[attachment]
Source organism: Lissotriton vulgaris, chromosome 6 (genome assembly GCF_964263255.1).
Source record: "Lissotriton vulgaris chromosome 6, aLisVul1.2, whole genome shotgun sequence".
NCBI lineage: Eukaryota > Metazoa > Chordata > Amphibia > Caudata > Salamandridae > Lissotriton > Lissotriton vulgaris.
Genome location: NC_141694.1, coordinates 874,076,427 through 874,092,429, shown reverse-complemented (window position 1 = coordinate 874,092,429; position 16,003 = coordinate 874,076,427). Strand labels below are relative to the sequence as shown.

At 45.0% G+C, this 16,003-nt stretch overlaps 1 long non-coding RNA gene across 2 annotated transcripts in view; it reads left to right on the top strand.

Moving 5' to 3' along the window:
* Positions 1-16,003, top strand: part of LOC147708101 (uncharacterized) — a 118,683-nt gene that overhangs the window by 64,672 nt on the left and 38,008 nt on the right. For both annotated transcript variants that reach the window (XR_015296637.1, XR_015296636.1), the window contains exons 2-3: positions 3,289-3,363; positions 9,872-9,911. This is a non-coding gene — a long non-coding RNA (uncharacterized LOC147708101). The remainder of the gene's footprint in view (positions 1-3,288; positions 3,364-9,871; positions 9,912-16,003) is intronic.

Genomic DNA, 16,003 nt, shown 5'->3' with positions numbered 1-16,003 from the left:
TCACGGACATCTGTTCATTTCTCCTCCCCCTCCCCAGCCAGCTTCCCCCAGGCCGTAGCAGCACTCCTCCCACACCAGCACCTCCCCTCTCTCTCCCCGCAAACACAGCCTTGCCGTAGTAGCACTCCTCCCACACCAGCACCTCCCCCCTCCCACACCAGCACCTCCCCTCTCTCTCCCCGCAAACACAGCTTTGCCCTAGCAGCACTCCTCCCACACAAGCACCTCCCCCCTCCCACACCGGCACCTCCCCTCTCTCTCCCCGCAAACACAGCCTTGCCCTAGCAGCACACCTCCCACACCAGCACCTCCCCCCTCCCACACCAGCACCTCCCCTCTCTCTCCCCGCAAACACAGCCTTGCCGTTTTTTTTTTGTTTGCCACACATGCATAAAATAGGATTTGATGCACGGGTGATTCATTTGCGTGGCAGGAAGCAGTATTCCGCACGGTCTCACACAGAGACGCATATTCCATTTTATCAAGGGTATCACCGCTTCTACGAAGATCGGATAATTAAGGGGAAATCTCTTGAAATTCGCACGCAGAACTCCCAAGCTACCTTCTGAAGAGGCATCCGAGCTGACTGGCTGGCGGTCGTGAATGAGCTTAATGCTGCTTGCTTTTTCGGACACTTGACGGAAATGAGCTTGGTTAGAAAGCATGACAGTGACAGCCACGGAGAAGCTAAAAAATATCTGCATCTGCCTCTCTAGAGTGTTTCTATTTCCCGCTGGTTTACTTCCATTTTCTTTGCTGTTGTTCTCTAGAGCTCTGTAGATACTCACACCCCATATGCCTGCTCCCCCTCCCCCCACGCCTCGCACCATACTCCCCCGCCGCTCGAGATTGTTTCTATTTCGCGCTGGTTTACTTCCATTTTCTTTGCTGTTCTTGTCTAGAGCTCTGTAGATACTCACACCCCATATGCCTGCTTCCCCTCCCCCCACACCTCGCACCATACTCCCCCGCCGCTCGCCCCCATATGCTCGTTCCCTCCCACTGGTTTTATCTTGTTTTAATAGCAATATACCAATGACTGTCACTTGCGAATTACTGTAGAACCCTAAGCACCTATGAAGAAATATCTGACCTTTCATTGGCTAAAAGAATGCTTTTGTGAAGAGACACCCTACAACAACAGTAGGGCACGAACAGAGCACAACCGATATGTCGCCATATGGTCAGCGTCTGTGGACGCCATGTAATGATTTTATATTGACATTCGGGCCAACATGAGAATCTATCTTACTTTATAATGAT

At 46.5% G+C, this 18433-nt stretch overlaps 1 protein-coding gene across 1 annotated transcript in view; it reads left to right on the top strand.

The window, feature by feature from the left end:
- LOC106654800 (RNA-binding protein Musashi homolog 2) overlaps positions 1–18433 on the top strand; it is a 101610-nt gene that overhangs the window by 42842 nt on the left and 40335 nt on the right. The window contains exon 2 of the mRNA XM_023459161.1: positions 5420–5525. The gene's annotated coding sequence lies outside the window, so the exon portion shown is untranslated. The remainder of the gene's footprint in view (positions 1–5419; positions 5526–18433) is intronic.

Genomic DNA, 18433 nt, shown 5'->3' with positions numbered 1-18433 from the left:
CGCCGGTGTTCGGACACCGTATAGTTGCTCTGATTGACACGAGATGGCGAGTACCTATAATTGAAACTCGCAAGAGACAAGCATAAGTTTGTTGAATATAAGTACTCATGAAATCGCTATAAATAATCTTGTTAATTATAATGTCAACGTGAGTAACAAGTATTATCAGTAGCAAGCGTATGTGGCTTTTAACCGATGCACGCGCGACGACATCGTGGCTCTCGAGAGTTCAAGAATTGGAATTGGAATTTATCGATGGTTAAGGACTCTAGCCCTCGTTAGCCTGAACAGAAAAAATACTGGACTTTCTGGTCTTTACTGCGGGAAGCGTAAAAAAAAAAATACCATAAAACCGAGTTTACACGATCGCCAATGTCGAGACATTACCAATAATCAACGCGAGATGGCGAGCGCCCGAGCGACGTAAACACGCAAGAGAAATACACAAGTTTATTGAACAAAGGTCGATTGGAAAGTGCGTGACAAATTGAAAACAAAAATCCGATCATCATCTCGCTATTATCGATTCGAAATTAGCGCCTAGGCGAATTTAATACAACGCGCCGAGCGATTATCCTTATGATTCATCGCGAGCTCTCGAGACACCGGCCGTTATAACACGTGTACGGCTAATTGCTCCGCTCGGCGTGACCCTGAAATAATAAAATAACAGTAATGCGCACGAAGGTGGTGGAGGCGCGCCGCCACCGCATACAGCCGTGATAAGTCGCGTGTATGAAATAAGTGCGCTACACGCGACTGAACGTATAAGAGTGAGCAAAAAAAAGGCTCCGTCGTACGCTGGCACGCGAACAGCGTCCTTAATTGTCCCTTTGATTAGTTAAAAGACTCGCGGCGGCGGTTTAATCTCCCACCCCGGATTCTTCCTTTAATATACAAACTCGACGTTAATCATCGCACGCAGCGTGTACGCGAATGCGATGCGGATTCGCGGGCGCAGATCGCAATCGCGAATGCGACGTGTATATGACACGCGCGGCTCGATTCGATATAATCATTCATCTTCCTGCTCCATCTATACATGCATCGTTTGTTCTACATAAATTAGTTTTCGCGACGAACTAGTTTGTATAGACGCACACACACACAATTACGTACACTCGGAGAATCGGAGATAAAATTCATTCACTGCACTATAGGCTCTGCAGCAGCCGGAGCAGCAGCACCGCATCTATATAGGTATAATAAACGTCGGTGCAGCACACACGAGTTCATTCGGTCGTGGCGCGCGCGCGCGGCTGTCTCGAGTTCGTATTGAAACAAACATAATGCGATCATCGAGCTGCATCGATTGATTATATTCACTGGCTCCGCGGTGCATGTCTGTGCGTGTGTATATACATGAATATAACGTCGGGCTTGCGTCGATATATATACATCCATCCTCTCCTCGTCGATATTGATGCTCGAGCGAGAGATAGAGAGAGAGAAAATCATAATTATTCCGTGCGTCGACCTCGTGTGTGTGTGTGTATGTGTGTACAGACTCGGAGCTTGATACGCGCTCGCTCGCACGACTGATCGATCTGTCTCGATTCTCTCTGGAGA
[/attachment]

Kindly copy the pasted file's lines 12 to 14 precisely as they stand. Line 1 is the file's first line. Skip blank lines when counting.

- LOC106654800 (RNA-binding protein Musashi homolog 2) overlaps positions 1–18433 on the top strand; it is a 101610-nt gene that overhangs the window by 42842 nt on the left and 40335 nt on the right. The window contains exon 2 of the mRNA XM_023459161.1: positions 5420–5525. The gene's annotated coding sequence lies outside the window, so the exon portion shown is untranslated. The remainder of the gene's footprint in view (positions 1–5419; positions 5526–18433) is intronic.

Genomic DNA, 18433 nt, shown 5'->3' with positions numbered 1-18433 from the left:
CGCCGGTGTTCGGACACCGTATAGTTGCTCTGATTGACACGAGATGGCGAGTACCTATAATTGAAACTCGCAAGAGACAAGCATAAGTTTGTTGAATATAAGTACTCATGAAATCGCTATAAATAATCTTGTTAATTATAATGTCAACGTGAGTAACAAGTATTATCAGTAGCAAGCGTATGTGGCTTTTAACCGATGCACGCGCGACGACATCGTGGCTCTCGAGAGTTCAAGAATTGGAATTGGAATTTATCGATGGTTAAGGACTCTAGCCCTCGTTAGCCTGAACAGAAAAAATACTGGACTTTCTGGTCTTTACTGCGGGAAGCGTAAAAAAAAAAATACCATAAAACCGAGTTTACACGATCGCCAATGTCGAGACATTACCAATAATCAACGCGAGATGGCGAGCGCCCGAGCGACGTAAACACGCAAGAGAAATACACAAGTTTATTGAACAAAGGTCGATTGGAAAGTGCGTGACAAATTGAAAACAAAAATCCGATCATCATCTCGCTATTATCGATTCGAAATTAGCGCCTAGGCGAATTTAATACAACGCGCCGAGCGATTATCCTTATGATTCATCGCGAGCTCTCGAGACACCGGCCGTTATAACACGTGTACGGCTAATTGCTCCGCTCGGCGTGACCCTGAAATAATAAAATAACAGTAATGCGCACGAAGGTGGTGGAGGCGCGCCGCCACCGCATACAGCCGTGATAAGTCGCGTGTATGAAATAAGTGCGCTACACGCGACTGAACGTATAAGAGTGAGCAAAAAAAAGGCTCCGTCGTACGCTGGCACGCGAACAGCGTCCTTAATTGTCCCTTTGATTAGTTAAAAGACTCGCGGCGGCGGTTTAATCTCCCACCCCGGATTCTTCCTTTAATATACAAACTCGACGTTAATCATCGCACGCAGCGTGTACGCGAATGCGATGCGGATTCGCGGGCGCAGATCGCAATCGCGAATGCGACGTGTATATGACACGCGCGGCTCGATTCGATATAATCATTCATCTTCCTGCTCCATCTATACATGCATCGTTTGTTCTACATAAATTAGTTTTCGCGACGAACTAGTTTGTATAGACGCACACACACACAATTACGTACACTCGGAGAATCGGAGATAAAATTCATTCACTGCACTATAGGCTCTGCAGCAGCCGGAGCAGCAGCACCGCATCTATATAGGTATAATAAACGTCGGTGCAGCACACACGAGTTCATTCGGTCGTGGCGCGCGCGCGCGGCTGTCTCGAGTTCGTATTGAAACAAACATAATGCGATCATCGAGCTGCATCGATTGATTATATTCACTGGCTCCGCGGTGCATGTCTGTGCGTGTGTATATACATGAATATAACGTCGGGCTTGCGTCGATATATATACATCCATCCTCTCCTCGTCGATATTGATGCTCGAGCGAGAGATAGAGAGAGAGAAAATCATAATTATTCCGTGCGTCGACCTCGTGTGTGTGTGTGTATGTGTGTACAGACTCGGAGCTTGATACGCGCTCGCTCGCACGACTGATCGATCTGTCTCGATTCTCTCTGGAGA